Zucker defended Cuomo for the better part of a year while critics said the anchorman should have been benched or worse for what was then publicly known about how he’d advised his brother. Zucker eventually fired Cuomo in early December, after further revelations about how the brothers worked together to combat the allegations against Andrew.
Before taking action, CNN retained Cravath, a white-shoe law firm, to review the Cuomo matter.
When Cuomo was fired, CNN said that Cravath’s findings alone were “cause to terminate.” But the network also said it had received an allegation of sexual misconduct from a “former junior colleague” against Chris Cuomo.
Though Cuomo denied the allegation, a CNN spokesperson said at the time, “When new allegations came to us this week, we took them seriously, and saw no reason to delay taking immediate action.”
Cravath has continued its probe, according to sources familiar with the matter. One complicating factor is Cuomo’s ongoing legal battle with CNN, which is apparently why Zucker was questioned about his relationship with Gollust, one of the sources said.
It’s difficult to guarantee consent when one person is paying the other’s salary
But the same cannot be said of Europe, where a worker’s right to date who they want – and keep it private – is respected under Article 8 of the European Convention on Human Rights. Many countries’ labour laws also enshrine this right. For example, when the German subsidiary of Walmart tried to ban flirting between coworkers in 2005, a court in Düsseldorf ruled that it was acting outside of the law.
Expectedly, media outlets in Western Europe railed against Easterbrook’s firing. The French newspaper Le Monde criticised McDonald’s for “Anglo-Saxon puritanism” that was “far from French custom”. But attitudes are changing: as companies in the US crack down on sexual harassment, it is becoming obvious that workplace romances are far from clear-cut. It’s difficult to guarantee consent when one person is paying the other’s salary.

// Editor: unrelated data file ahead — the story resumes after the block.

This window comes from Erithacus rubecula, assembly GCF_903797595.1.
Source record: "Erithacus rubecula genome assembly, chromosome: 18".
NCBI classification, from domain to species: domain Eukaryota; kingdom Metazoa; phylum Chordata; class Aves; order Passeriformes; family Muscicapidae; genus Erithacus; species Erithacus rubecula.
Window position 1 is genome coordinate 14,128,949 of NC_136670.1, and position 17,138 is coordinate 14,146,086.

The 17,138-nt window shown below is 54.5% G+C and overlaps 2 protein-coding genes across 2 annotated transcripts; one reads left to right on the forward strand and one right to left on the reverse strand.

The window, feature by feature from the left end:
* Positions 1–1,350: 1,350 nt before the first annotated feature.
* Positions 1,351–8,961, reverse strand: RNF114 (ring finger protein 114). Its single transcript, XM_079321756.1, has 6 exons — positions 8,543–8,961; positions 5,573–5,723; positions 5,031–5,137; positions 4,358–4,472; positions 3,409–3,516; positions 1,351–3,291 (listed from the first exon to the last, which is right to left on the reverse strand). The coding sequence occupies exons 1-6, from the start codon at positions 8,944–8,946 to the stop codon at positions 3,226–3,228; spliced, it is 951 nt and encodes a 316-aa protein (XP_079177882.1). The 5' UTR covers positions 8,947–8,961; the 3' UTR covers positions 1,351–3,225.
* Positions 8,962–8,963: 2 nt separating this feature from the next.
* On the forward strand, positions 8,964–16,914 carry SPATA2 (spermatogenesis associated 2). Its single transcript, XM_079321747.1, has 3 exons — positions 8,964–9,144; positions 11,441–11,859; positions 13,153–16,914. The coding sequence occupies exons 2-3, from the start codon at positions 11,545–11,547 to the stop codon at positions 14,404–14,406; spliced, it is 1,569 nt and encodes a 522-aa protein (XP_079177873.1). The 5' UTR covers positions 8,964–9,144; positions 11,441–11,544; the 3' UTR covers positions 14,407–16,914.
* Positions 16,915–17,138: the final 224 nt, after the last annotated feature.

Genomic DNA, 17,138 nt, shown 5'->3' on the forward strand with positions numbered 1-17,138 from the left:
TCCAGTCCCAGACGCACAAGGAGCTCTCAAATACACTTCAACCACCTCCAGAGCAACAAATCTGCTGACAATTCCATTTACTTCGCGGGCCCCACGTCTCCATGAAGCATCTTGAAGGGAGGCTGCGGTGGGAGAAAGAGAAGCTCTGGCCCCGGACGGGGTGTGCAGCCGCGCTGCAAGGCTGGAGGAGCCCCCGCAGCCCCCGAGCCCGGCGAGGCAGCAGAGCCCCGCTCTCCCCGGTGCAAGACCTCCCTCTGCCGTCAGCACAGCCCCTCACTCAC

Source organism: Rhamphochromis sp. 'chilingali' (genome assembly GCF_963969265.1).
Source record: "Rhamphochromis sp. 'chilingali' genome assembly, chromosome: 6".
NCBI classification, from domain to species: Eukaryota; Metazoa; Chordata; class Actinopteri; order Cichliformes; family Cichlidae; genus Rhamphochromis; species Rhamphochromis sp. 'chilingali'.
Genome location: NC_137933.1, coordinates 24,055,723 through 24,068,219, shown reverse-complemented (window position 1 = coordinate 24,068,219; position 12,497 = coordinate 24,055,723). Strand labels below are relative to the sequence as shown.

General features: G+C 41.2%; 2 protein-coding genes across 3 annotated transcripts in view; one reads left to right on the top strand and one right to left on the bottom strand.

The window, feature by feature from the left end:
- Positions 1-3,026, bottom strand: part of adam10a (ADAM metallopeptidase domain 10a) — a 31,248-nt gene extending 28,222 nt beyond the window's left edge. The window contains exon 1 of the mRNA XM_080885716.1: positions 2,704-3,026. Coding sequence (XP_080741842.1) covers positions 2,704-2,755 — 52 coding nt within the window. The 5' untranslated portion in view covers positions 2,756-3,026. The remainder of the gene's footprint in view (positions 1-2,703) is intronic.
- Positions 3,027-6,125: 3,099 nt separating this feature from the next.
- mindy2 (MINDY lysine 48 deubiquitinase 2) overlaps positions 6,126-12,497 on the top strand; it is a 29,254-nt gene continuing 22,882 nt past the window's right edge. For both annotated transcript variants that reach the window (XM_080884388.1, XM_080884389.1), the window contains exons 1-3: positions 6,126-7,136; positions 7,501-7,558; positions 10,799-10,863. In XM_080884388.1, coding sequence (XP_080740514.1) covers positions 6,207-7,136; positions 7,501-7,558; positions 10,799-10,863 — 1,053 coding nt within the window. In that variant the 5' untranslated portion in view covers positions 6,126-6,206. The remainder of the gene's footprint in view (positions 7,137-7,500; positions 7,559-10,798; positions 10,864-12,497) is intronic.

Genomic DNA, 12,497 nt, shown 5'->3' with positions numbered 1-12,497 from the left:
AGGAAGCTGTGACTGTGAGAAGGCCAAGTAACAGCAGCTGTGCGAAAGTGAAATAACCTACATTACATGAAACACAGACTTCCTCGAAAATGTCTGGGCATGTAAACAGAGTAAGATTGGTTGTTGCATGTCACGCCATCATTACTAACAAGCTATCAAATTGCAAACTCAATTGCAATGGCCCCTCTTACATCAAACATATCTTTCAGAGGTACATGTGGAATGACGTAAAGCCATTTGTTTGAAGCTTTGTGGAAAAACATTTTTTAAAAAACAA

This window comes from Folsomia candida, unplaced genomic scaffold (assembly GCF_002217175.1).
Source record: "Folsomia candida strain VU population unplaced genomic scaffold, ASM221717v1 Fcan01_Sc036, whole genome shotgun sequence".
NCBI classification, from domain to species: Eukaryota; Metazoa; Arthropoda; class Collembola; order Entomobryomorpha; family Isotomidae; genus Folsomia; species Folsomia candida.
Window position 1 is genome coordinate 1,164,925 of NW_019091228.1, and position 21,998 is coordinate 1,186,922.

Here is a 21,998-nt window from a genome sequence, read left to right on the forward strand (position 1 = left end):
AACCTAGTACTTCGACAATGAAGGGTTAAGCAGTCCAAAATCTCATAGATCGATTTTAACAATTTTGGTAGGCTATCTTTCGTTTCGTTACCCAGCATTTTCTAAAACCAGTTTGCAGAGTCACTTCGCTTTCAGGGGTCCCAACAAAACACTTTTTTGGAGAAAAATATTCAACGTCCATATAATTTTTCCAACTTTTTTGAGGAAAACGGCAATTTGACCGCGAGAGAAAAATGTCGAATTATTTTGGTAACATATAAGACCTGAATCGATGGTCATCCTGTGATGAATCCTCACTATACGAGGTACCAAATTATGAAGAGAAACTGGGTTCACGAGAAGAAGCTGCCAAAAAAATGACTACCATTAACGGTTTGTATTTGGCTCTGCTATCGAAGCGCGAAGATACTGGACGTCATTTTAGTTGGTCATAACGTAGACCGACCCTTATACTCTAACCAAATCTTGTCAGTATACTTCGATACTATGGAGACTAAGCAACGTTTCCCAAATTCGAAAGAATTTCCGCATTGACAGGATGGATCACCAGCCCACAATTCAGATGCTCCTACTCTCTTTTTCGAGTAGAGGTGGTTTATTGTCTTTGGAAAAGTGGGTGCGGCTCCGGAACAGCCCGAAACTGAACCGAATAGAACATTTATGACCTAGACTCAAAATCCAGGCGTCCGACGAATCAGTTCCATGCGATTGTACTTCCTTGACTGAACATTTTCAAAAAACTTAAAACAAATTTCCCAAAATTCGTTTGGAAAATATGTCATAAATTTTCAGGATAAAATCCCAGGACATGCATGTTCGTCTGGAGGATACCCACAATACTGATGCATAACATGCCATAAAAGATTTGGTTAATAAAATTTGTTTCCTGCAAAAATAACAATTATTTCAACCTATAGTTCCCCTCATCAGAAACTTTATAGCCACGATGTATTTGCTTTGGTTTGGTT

Something often flagged is the risk of favouritism. Managers are expected to keep their personal feelings out of the equation when reviewing an employee’s performance or discussing their salary. This would, of course, be difficult if they were dating said employee. Even if they succeeded in treating their romantic partner like any other worker, the more junior person could still face consequences. One study asked participants to look at fake profiles of workers at a law firm and determine who should be put forward for promotion and who shouldn’t. Consistently, the participants decided that any candidate dating a senior member of staff should be denied promotion. Far from giving someone a leg up on the corporate ladder, a relationship with a manager could very well do the opposite.
This dynamic also makes breaking up more difficult. Vanessa Bohns, Associate Professor of Organisational Behaviour at Cornell University, told European CEO: “By ending the relationship, you not only risk offending a relationship partner, but also the person who conducts your performance reviews and makes decisions about your salary and promotions.” If someone has to leave their role because of a break up, it’s likely to be the junior employee, who represents less value to the company. This outcome is far from ideal. Gautier added: “Transferring someone to another department or company is almost like you’re punishing that person.”